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Fast, low latency and non-synchronizing trace class

, 16 Apr 2004
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An article about a ready to use trace class specialized for multithreaded programming.

Introduction

Did you ever tried to find a wired multithreading or synchronization bug using the normally provided method like TRACE() or OutputDebugString()? Did your debug compiled running fine, but your release application got a page fault?

A lot of useful information, which can be generated automatically, is missing in the traditional approaches and you have to provide it on your own. Most of the macros only work in debug mode and are not available in release mode.

But the major point is that, the timing and the flow of the application to be debugged is changed by using the debug tools.

I tried to find a thread synchronization bug in one of my applications and I developed the trace routines provided here as a solution.

Problems

The first problem is the timing, which is changed significantly, for example, by OutputDebugString(). Unfortunately the time depends on the debugger attached to show the output.

I have done 1.000.000 traces in a loop and measured the time for it:

TRACE-Macro
Debug-Code
No Debugger attached
28 sec.
TRACE-Macro
Debug-Code
VS.NET 2003 attached
1600 sec. (based on 20.000 traces)
TRACE-Macro
Debug-Code
DbgView
210 sec. (based on 100.000 traces)
Tracer
Debug-Code
9 sec.
Tracer
Release-Code
5 sec.

As you can see, Tracer is much faster and available even in release mode code.

The second problem which comes with OutputDebugString() is that, this routine seems to be synchronized itself. By using this routine in two concurrent threads very often, you can shift the timing by the internal synchronization of OutputDebugString() ***.

Basics

The trace classes write their output to normal text files on your drive. By using some special tricks, there is as less synchronization and latency as possible. For each thread tracing some information, the tracer creates one file in the application's directory named like "<exe-name>. trace.<threadid>". Each line in the tracing has the form:

00000128fd9f283f-00000320 : CCameraView::SetOptions() entered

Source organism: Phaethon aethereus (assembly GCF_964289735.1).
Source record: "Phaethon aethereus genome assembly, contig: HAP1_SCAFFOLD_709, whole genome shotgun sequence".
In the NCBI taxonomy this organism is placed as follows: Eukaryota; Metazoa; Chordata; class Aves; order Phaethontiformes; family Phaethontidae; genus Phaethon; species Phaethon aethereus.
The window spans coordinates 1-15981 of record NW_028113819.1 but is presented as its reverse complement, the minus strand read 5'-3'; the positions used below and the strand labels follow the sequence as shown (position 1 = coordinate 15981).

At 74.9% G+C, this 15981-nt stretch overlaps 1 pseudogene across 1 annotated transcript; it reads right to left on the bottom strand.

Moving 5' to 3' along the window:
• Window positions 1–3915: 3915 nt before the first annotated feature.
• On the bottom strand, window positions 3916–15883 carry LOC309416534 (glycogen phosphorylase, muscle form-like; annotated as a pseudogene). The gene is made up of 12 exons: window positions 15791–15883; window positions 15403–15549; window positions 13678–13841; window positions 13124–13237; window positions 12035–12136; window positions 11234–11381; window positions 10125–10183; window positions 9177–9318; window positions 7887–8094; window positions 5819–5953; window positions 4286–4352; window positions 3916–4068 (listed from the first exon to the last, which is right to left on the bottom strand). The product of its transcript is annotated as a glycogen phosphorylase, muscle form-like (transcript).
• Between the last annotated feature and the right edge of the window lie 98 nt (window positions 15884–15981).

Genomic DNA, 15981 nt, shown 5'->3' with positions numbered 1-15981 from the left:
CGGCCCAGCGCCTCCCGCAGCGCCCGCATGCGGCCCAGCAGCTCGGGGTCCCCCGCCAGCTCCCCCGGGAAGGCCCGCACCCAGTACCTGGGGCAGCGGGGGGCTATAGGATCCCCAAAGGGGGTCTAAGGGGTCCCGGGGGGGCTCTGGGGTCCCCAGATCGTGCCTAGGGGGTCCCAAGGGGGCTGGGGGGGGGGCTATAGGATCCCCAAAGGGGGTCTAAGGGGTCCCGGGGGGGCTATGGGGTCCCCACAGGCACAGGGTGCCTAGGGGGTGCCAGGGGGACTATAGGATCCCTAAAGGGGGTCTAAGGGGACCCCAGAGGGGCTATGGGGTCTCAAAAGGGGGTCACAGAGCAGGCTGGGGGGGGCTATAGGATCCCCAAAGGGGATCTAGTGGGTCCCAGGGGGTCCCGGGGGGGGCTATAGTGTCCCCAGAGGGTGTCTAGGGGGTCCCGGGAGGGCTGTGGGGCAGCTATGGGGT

The first part is the hardware timer value generated by QueryPerformanceCounter(). The second value is the thread id, which is generated by the tracing. By using the provided TraceMerge.exe utility, the different files can be merged to one big file, sorted by time.

The tracing is switched on and off using an environment variable. The name can be provided in the startup call.

Internals

The tracing code is implemented as a singleton class. The singleton can be accessed using CTracer::Get()->Trace(). The singleton maintains a map containing a TLSDataObject object for each thread. This class contains a big write buffer containing all the trace strings and the handle to the trace file. A critical section is provided for protecting the buffer.

When doing the first trace for a specific thread, the tracer create a TLSDataObject, stores it in the map and in a thread local storage (TLS) index. By using the TLS, a thread can access its own TLSDataObject without any synchronization to other threads. Only the insertion in the map (so the first trace) has to be synchronized.

Tracer starts a background thread which writes down the buffers of each thread. So for a short time, the tracing has to be stopped. But notice, that only the background thread and one application thread at a time are linked together.

Threads, which have been closed, are removed from the map from time to time to release the write buffer memory.

Using the code

Include "singleton.h", "tracer.cpp", "tracer.h", "CritSecLocker.cpp" and "CritSecLocker.h" to your project. Include "tracer.h" in all sources you want to trace.

In InitInstance() (or something similar), startup the tracing using:

CTracer::Get()->Startup("MYAPP_TRACE");

In ExitInstance() (or something similar) don't forget to call:

CTracer::Get()->Shutdown();

In your code, use:

CTracer::Get()->Trace("A number %d",123);